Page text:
Halloween is celebrated each year on October 31 and has its roots in age-old European traditions. 2000 years ago the ancient Celts celebrated their new year on November 1, known as the Celtic festival of Samhain. The time marked the beginning of the dark winters and the end of harvest. People often associated this time with death. The Celts believed that a day before new year, the ghosts of the dead returned to the living world. Marking this belief, they started celebrating Samhain on October 31.
The Celts thought their priests would be able to make predictions about the future if the ghosts came to the living world from the dead. These auguries were important source of direction for the Celts to survive the long dark winters.
During 609 A.D., Pope Boniface IV dedicated the Pantheon in Rome in honour of the Christian martyrs and the Catholic feast of All Martyrs Day was established in the Western church on May 13. Later the festival included all saints along with martyrs in accordance to directions set by Pope Gregory III and the date of observance was moved to November 1. During the 9th century, All Souls Day was similar to Samhain and was celebrated in the Celtic lands with bonfires and dressing up in costumes of angels, devils and saints. By this time, Christianity had spread in the Celtic regions, now known as Ireland.
The All Saints Day celebration became popularly known as All-Hallows and the traditional night of Samhain celebrated by the Celts, a day before All Saints Day began to be referred to as All-Hallows Eve. Eventually, the name Halloween came into existence.
Halloween in America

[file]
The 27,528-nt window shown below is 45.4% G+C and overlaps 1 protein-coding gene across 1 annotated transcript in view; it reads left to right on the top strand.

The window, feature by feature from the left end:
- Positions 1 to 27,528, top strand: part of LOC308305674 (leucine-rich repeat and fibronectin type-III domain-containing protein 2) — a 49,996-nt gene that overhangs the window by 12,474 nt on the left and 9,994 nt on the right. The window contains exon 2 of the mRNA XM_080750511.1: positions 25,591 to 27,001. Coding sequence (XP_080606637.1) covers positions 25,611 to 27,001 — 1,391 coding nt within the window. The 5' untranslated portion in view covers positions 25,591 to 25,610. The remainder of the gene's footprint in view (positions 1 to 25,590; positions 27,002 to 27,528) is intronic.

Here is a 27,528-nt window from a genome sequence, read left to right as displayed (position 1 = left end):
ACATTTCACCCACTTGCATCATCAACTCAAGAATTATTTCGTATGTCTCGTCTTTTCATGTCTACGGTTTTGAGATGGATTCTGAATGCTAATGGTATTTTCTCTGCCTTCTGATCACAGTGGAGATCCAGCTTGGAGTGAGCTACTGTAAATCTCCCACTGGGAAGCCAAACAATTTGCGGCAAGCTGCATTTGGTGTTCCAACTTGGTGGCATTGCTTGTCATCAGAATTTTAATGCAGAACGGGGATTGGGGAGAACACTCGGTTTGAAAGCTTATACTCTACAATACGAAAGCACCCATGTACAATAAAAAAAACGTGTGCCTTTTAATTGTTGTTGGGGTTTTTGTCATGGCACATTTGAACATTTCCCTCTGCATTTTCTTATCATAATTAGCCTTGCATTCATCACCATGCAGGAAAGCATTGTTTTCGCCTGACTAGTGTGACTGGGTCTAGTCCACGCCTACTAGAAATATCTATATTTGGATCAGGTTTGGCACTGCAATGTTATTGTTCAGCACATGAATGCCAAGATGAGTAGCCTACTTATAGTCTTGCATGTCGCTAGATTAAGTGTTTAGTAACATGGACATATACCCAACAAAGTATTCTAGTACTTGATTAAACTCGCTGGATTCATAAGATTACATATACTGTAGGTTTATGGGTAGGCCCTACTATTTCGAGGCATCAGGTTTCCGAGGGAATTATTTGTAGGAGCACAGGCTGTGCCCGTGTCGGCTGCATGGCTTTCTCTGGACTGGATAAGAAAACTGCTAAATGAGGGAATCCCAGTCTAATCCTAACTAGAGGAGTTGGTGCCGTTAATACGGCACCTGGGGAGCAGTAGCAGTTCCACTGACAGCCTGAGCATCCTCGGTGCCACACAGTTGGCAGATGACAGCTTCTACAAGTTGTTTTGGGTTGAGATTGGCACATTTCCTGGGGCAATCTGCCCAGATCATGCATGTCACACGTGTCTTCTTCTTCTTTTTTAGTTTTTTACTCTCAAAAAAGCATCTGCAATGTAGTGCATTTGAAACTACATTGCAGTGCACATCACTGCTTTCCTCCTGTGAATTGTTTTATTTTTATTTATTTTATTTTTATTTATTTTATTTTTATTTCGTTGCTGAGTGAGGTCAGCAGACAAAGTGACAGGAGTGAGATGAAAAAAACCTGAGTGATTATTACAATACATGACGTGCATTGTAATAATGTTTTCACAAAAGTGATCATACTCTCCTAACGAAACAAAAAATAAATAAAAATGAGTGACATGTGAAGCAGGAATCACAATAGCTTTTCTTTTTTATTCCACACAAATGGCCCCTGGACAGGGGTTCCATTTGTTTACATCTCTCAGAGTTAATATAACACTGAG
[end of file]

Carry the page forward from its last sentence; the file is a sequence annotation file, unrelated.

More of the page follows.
Immigrants carry their cultures to new lands. Halloween was previously limited to colonial New England. But during the late 19th century, millions of Irish immigrants moved to America to survive from the Irish Potato Famine. The majority of Irish (once Celts in ancient times), popularized the celebration of Halloween countrywide.
Americans began dressing up in costumes and went to the neighbourhood to ask for food or money, a practise which later got popularly known as Trick-or-Treat.
During 1930s Halloween was observed as a community centered holiday in America. However, many communities faced vandalism during celebrations. The same were checked and limited by leaders by the end of 1950s and Halloween eventually evolved into a holiday.
Halloween is now estimated at more than a billion dollar business in America alone and is the largest commercial holiday in the country after Christmas. The festival is now celebrated in several countries including some cities in India, where bars, pubs and restaurants earn the most revenue with Halloween themed parties, cakes, food and decorations.